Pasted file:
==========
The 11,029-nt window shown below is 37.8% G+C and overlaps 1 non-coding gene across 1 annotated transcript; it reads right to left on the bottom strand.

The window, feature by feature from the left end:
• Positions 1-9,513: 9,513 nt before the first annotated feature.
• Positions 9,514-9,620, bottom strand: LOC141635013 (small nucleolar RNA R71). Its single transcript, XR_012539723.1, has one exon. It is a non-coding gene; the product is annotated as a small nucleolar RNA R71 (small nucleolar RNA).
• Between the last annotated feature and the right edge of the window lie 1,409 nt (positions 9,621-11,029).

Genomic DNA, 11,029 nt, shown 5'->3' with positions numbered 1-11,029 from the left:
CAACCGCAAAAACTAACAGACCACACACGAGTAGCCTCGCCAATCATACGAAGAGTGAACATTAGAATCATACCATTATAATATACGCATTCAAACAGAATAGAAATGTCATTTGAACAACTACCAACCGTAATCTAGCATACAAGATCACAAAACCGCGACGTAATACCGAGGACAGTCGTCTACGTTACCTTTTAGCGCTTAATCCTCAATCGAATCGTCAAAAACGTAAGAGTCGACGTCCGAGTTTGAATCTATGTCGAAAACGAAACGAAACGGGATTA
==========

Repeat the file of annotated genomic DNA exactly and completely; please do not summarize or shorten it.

The 11,029-nt window shown below is 37.8% G+C and overlaps 1 non-coding gene across 1 annotated transcript; it reads right to left on the bottom strand.

The window, feature by feature from the left end:
• Positions 1-9,513: 9,513 nt before the first annotated feature.
• Positions 9,514-9,620, bottom strand: LOC141635013 (small nucleolar RNA R71). Its single transcript, XR_012539723.1, has one exon. It is a non-coding gene; the product is annotated as a small nucleolar RNA R71 (small nucleolar RNA).
• Between the last annotated feature and the right edge of the window lie 1,409 nt (positions 9,621-11,029).

Genomic DNA, 11,029 nt, shown 5'->3' with positions numbered 1-11,029 from the left:
CAACCGCAAAAACTAACAGACCACACACGAGTAGCCTCGCCAATCATACGAAGAGTGAACATTAGAATCATACCATTATAATATACGCATTCAAACAGAATAGAAATGTCATTTGAACAACTACCAACCGTAATCTAGCATACAAGATCACAAAACCGCGACGTAATACCGAGGACAGTCGTCTACGTTACCTTTTAGCGCTTAATCCTCAATCGAATCGTCAAAAACGTAAGAGTCGACGTCCGAGTTTGAATCTATGTCGAAAACGAAACGAAACGGGATTA